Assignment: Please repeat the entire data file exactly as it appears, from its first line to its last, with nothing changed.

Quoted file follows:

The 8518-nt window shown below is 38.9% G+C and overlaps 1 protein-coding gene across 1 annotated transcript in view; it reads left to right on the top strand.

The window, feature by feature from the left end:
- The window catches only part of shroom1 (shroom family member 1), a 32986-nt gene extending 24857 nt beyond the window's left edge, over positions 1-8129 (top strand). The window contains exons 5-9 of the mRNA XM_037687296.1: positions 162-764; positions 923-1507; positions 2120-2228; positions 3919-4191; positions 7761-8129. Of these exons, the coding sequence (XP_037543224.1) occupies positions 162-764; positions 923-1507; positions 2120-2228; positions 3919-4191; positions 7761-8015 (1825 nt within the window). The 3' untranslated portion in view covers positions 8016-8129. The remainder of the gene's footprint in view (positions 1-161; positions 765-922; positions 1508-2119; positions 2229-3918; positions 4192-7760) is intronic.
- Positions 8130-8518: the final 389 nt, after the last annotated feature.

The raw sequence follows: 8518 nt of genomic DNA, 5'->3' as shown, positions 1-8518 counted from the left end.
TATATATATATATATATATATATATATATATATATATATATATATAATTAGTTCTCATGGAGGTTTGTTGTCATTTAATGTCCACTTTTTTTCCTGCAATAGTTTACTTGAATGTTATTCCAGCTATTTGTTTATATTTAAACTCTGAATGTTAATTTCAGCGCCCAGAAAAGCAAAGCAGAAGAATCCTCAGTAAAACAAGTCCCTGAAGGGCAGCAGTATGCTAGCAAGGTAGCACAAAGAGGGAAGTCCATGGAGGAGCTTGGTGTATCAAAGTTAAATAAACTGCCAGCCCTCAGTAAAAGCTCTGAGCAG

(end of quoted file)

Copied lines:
The 8518-nt window shown below is 38.9% G+C and overlaps 1 protein-coding gene across 1 annotated transcript in view; it reads left to right on the top strand.

The window, feature by feature from the left end:
- The window catches only part of shroom1 (shroom family member 1), a 32986-nt gene extending 24857 nt beyond the window's left edge, over positions 1-8129 (top strand). The window contains exons 5-9 of the mRNA XM_037687296.1: positions 162-764; positions 923-1507; positions 2120-2228; positions 3919-4191; positions 7761-8129. Of these exons, the coding sequence (XP_037543224.1) occupies positions 162-764; positions 923-1507; positions 2120-2228; positions 3919-4191; positions 7761-8015 (1825 nt within the window). The 3' untranslated portion in view covers positions 8016-8129. The remainder of the gene's footprint in view (positions 1-161; positions 765-922; positions 1508-2119; positions 2229-3918; positions 4192-7760) is intronic.
- Positions 8130-8518: the final 389 nt, after the last annotated feature.

The raw sequence follows: 8518 nt of genomic DNA, 5'->3' as shown, positions 1-8518 counted from the left end.
TATATATATATATATATATATATATATATATATATATATATATATAATTAGTTCTCATGGAGGTTTGTTGTCATTTAATGTCCACTTTTTTTCCTGCAATAGTTTACTTGAATGTTATTCCAGCTATTTGTTTATATTTAAACTCTGAATGTTAATTTCAGCGCCCAGAAAAGCAAAGCAGAAGAATCCTCAGTAAAACAAGTCCCTGAAGGGCAGCAGTATGCTAGCAAGGTAGCACAAAGAGGGAAGTCCATGGAGGAGCTTGGTGTATCAAAGTTAAATAAACTGCCAGCCCTCAGTAAAAGCTCTGAGCAG